A+ Router

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Review by Woodshopfreak posted 07-02-2008 07:48 PM 3560 views 0 times favorited 8 comments Add to Favorites Watch
A+ Router No-picture-s No-picture-s Click the pictures to enlarge them

This router is great, everything about it is just awesome. I use it in my router table for the most part and this thing is dead on accurate and is very fun to use. The 2 horsepower motor is plenty powerful to cut through even the hardest woods and it has many features that you can’t find on other routers or features that are on very high priced routers. I prefer using this router to the Porter Cable routers we used at school. The hand grips on Porter Cables are more like griping knobs than handles. The variable speed control is great to have because when cutting into dense woods you have to slow the speed a lot of the time so it doesn’t chip out.

What I Like
- 2 hp
- Clear Base
- Very efficent dust collection
- Variable speed
- Precise adjustment
- Comfortable hand grips
- Comes with 1/4 and 1/2 inch collets!
- Comes with a very sturdy carrying case
- Comes with an edge guide!!!!!

What I don’t like
- Only comes with a a base plate that has an opening about 1 inch so it limits your bit selection
- The variable speed is expressed with 1-6 I would have liked to know what RPM each is

I am just trying to find things that I don’t like about this so those two things are like nothing on this router because this router is amazing. It’s only about 90 bucks but you get a heck of a router in the process.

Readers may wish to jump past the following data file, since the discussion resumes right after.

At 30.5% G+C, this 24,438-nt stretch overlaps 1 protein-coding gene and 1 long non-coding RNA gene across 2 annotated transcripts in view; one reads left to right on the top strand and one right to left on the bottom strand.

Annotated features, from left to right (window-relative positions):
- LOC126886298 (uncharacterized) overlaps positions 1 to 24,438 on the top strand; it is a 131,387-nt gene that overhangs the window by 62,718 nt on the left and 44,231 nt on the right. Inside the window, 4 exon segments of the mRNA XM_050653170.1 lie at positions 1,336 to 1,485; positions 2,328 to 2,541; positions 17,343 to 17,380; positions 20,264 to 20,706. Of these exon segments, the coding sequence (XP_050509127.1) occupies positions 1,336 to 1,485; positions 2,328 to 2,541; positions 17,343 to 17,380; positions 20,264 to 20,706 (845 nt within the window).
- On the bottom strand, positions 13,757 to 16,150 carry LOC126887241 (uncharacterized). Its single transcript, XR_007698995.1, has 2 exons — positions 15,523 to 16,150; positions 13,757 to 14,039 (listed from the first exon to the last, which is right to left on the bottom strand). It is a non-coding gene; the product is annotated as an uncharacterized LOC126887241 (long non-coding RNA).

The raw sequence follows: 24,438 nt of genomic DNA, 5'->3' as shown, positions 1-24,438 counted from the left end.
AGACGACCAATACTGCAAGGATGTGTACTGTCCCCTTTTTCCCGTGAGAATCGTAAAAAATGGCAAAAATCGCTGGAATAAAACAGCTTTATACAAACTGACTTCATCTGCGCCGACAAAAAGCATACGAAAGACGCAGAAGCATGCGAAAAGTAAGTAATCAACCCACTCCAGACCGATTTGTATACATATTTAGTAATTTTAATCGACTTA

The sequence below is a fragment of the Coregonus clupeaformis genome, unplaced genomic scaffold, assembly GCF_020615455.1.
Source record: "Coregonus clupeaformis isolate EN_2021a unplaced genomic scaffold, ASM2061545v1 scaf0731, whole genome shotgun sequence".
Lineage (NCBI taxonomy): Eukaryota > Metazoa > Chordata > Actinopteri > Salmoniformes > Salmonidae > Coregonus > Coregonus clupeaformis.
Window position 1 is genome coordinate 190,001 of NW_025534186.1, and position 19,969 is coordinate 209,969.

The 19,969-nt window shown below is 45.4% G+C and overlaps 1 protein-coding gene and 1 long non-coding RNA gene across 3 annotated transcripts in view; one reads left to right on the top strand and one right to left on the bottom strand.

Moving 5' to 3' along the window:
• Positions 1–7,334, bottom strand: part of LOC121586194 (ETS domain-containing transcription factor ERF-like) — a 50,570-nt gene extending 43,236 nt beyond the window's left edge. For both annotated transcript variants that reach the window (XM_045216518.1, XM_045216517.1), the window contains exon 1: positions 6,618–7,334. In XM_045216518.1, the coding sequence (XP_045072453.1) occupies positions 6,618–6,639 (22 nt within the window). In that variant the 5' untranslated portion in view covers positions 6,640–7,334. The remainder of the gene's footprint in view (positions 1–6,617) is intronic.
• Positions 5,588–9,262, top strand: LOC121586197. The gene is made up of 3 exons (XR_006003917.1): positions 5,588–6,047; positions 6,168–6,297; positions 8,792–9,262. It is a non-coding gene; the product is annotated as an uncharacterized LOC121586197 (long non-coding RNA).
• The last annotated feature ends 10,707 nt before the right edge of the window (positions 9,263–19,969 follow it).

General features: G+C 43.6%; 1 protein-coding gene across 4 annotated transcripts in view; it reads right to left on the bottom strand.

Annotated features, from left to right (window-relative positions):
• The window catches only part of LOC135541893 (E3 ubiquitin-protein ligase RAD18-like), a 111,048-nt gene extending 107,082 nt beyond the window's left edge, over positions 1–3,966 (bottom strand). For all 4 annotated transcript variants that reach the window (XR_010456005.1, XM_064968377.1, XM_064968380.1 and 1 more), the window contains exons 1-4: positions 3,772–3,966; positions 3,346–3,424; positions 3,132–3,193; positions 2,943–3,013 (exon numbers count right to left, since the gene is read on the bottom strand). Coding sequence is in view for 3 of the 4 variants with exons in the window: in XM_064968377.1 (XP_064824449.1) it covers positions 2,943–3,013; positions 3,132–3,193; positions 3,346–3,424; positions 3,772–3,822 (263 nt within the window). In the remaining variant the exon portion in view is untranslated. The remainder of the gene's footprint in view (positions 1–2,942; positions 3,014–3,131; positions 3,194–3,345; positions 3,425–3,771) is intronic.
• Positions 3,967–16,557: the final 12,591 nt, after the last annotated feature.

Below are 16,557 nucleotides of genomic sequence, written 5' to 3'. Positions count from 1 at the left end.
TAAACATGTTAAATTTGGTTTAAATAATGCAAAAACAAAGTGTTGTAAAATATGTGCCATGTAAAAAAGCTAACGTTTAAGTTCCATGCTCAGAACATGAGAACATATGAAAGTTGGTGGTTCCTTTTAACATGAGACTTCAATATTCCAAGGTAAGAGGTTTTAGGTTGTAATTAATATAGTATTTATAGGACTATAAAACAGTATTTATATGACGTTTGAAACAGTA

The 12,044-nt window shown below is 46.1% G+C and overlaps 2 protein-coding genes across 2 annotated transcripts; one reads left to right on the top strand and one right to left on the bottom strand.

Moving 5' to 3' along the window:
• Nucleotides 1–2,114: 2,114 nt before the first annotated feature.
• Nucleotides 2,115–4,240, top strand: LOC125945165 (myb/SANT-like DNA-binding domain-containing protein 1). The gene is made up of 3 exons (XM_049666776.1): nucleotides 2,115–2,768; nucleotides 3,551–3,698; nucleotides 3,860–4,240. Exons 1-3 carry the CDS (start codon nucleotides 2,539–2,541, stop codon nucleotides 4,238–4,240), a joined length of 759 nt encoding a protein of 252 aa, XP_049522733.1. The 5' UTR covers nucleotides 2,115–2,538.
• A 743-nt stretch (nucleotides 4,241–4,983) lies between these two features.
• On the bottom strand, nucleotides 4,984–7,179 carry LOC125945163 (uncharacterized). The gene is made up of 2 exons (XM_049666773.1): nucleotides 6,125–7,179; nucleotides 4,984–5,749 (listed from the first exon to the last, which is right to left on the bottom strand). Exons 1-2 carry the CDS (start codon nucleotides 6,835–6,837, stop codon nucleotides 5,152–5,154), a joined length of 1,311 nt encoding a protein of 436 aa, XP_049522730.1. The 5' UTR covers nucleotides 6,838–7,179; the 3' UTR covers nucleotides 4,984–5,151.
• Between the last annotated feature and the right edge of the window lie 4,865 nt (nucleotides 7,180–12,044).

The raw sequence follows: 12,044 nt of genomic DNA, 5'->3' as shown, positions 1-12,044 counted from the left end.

-- Tyler, Illinois

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389 posts in 4658 days

8 comments so far

View HokieMojo's profile


2104 posts in 4644 days

#1 posted 07-02-2008 08:33 PM

thanks for the review. I have a craftsman router too, so I know what you mean about the rpm’s. I think I got the speeds out of my manual and taped it up to the wall so I wouldn’t need to keep refering to the booklet.

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389 posts in 4658 days

#2 posted 07-02-2008 11:35 PM

I’ll have to check that out, I didn’t notice that. Thanks for the info :)

-- Tyler, Illinois

View tmiller's profile


103 posts in 4229 days

#3 posted 05-03-2009 11:12 AM

Own it.

Slowest start I have ever seen. Awesome!

The adjustment spring on the fixed base needs replaced (cheap and easy) so that it doesn’t slip when mounted in a table. A guy in another woodworking forum listed the spring that you can use to replace it. It was a Home Depot item but I forget exactly. Search google for reviews on this router and you will find it.

Would definitely recommend this t


View a1Jim's profile


118144 posts in 4493 days

#4 posted 05-04-2009 05:08 AM

View cpd011's profile


91 posts in 4153 days

#5 posted 07-16-2009 09:06 PM

Tmiller, or anyone, if you know the HD part number or spring size I would love to have it. I have the same router in a table and constantly have to adjust when working with it. Thanks.

View jake's profile


39 posts in 4619 days

#6 posted 10-27-2009 05:22 AM